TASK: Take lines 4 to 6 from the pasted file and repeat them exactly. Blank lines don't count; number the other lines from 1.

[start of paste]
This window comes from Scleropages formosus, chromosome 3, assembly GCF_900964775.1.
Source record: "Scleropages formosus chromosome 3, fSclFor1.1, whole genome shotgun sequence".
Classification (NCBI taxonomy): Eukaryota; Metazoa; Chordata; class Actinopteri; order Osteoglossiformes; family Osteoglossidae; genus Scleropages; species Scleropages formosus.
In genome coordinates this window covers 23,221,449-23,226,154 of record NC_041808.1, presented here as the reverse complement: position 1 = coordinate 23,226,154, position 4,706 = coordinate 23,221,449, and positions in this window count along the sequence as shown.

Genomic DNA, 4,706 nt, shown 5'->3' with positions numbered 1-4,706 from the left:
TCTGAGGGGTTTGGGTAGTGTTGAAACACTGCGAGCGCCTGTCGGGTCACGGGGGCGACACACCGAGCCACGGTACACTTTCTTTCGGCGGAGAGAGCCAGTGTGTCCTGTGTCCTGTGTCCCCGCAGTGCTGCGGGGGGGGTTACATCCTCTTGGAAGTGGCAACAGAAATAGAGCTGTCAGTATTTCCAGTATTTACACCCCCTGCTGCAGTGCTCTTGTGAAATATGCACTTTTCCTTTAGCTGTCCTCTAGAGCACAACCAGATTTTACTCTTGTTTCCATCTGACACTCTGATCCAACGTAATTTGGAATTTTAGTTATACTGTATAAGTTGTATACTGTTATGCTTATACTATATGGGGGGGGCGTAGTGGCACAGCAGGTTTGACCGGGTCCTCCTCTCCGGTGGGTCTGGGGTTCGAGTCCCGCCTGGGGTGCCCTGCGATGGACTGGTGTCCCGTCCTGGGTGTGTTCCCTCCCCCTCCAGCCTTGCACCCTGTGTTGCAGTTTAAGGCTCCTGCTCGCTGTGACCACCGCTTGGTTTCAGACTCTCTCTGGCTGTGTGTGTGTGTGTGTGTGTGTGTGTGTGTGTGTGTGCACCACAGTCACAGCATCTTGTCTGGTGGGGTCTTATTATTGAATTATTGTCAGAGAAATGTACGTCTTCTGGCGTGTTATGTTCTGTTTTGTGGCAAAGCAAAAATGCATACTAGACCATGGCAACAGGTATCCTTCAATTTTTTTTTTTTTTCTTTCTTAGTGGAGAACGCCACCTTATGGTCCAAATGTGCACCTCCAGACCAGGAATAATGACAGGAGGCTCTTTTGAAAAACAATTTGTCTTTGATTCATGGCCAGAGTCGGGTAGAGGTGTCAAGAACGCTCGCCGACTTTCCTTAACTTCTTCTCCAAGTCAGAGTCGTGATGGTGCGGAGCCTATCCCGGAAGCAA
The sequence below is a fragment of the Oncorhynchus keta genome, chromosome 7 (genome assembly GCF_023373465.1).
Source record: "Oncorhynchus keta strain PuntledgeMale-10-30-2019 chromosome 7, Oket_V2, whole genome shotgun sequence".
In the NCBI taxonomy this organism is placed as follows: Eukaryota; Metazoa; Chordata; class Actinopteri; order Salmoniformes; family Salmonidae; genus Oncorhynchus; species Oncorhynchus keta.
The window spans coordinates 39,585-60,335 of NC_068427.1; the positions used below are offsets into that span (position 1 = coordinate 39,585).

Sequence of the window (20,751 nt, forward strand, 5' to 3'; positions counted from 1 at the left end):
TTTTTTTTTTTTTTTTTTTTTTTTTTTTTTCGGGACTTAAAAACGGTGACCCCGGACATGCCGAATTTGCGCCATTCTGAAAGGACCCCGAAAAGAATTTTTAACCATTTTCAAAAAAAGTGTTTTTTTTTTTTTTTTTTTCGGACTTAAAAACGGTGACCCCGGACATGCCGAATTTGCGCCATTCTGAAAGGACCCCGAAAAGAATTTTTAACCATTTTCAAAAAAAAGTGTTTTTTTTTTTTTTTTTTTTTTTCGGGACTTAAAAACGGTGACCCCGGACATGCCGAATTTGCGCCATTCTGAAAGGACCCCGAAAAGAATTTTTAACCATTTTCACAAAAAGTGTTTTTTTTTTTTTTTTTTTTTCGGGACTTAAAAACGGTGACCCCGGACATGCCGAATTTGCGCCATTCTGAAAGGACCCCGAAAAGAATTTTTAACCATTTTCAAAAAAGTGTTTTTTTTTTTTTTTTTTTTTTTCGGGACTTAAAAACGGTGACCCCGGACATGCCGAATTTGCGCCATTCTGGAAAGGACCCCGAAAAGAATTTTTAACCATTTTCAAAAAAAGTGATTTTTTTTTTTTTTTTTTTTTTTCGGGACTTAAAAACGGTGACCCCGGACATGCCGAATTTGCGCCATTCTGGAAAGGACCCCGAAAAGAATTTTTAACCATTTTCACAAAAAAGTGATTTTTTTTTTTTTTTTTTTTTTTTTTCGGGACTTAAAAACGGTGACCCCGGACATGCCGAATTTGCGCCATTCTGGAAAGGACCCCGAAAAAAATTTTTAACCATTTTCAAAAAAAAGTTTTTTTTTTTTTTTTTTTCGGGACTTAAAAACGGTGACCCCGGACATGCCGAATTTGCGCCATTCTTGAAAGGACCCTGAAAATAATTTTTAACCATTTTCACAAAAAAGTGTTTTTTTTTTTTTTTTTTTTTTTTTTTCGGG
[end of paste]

In genome coordinates this window covers 23,221,449-23,226,154 of record NC_041808.1, presented here as the reverse complement: position 1 = coordinate 23,226,154, position 4,706 = coordinate 23,221,449, and positions in this window count along the sequence as shown.

Genomic DNA, 4,706 nt, shown 5'->3' with positions numbered 1-4,706 from the left:
TCTGAGGGGTTTGGGTAGTGTTGAAACACTGCGAGCGCCTGTCGGGTCACGGGGGCGACACACCGAGCCACGGTACACTTTCTTTCGGCGGAGAGAGCCAGTGTGTCCTGTGTCCTGTGTCCCCGCAGTGCTGCGGGGGGGGTTACATCCTCTTGGAAGTGGCAACAGAAATAGAGCTGTCAGTATTTCCAGTATTTACACCCCCTGCTGCAGTGCTCTTGTGAAATATGCACTTTTCCTTTAGCTGTCCTCTAGAGCACAACCAGATTTTACTCTTGTTTCCATCTGACACTCTGATCCAACGTAATTTGGAATTTTAGTTATACTGTATAAGTTGTATACTGTTATGCTTATACTATATGGGGGGGGCGTAGTGGCACAGCAGGTTTGACCGGGTCCTCCTCTCCGGTGGGTCTGGGGTTCGAGTCCCGCCTGGGGTGCCCTGCGATGGACTGGTGTCCCGTCCTGGGTGTGTTCCCTCCCCCTCCAGCCTTGCACCCTGTGTTGCAGTTTAAGGCTCCTGCTCGCTGTGACCACCGCTTGGTTTCAGACTCTCTCTGGCTGTGTGTGTGTGTGTGTGTGTGTGTGTGTGTGTGTGTGCACCACAGTCACAGCATCTTGTCTGGTGGGGTCTTATTATTGAATTATTGTCAGAGAAATGTACGTCTTCTGGCGTGTTATGTTCTGTTTTGTGGCAAAGCAAAAATGCATACTAGACCATGGCAACAGGTATCCTTCAATTTTTTTTTTTTTTCTTTCTTAGTGGAGAACGCCACCTTATGGTCCAAATGTGCACCTCCAGACCAGGAATAATGACAGGAGGCTCTTTTGAAAAACAATTTGTCTTTGATTCATGGCCAGAGTCGGGTAGAGGTGTCAAGAACGCTCGCCGACTTTCCTTAACTTCTTCTCCAAGTCAGAGTCGTGATGGTGCGGAGCCTATCCCGGAAGCAA